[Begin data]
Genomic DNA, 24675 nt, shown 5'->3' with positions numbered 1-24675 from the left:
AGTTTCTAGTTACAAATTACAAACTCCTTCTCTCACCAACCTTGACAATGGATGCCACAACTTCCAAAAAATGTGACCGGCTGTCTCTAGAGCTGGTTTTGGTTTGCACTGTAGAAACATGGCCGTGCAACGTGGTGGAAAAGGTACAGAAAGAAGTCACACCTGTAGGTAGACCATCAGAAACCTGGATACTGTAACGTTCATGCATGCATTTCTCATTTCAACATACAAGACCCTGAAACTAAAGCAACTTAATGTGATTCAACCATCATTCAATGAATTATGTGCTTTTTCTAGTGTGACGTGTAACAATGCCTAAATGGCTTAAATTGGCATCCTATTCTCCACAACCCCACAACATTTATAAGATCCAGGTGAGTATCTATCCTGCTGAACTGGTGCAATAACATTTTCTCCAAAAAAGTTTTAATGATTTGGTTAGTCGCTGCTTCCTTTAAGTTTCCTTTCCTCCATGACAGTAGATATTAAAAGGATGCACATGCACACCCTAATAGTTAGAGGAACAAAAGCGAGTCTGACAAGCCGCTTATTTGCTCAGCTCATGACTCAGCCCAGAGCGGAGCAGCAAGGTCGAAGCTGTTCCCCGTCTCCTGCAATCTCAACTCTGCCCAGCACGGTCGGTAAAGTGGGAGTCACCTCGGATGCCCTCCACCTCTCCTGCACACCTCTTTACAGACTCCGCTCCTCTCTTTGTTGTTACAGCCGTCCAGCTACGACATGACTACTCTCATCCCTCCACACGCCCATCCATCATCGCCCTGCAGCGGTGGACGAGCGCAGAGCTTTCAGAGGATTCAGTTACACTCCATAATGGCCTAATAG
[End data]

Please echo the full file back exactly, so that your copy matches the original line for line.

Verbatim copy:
Genomic DNA, 24675 nt, shown 5'->3' with positions numbered 1-24675 from the left:
AGTTTCTAGTTACAAATTACAAACTCCTTCTCTCACCAACCTTGACAATGGATGCCACAACTTCCAAAAAATGTGACCGGCTGTCTCTAGAGCTGGTTTTGGTTTGCACTGTAGAAACATGGCCGTGCAACGTGGTGGAAAAGGTACAGAAAGAAGTCACACCTGTAGGTAGACCATCAGAAACCTGGATACTGTAACGTTCATGCATGCATTTCTCATTTCAACATACAAGACCCTGAAACTAAAGCAACTTAATGTGATTCAACCATCATTCAATGAATTATGTGCTTTTTCTAGTGTGACGTGTAACAATGCCTAAATGGCTTAAATTGGCATCCTATTCTCCACAACCCCACAACATTTATAAGATCCAGGTGAGTATCTATCCTGCTGAACTGGTGCAATAACATTTTCTCCAAAAAAGTTTTAATGATTTGGTTAGTCGCTGCTTCCTTTAAGTTTCCTTTCCTCCATGACAGTAGATATTAAAAGGATGCACATGCACACCCTAATAGTTAGAGGAACAAAAGCGAGTCTGACAAGCCGCTTATTTGCTCAGCTCATGACTCAGCCCAGAGCGGAGCAGCAAGGTCGAAGCTGTTCCCCGTCTCCTGCAATCTCAACTCTGCCCAGCACGGTCGGTAAAGTGGGAGTCACCTCGGATGCCCTCCACCTCTCCTGCACACCTCTTTACAGACTCCGCTCCTCTCTTTGTTGTTACAGCCGTCCAGCTACGACATGACTACTCTCATCCCTCCACACGCCCATCCATCATCGCCCTGCAGCGGTGGACGAGCGCAGAGCTTTCAGAGGATTCAGTTACACTCCATAATGGCCTAATAG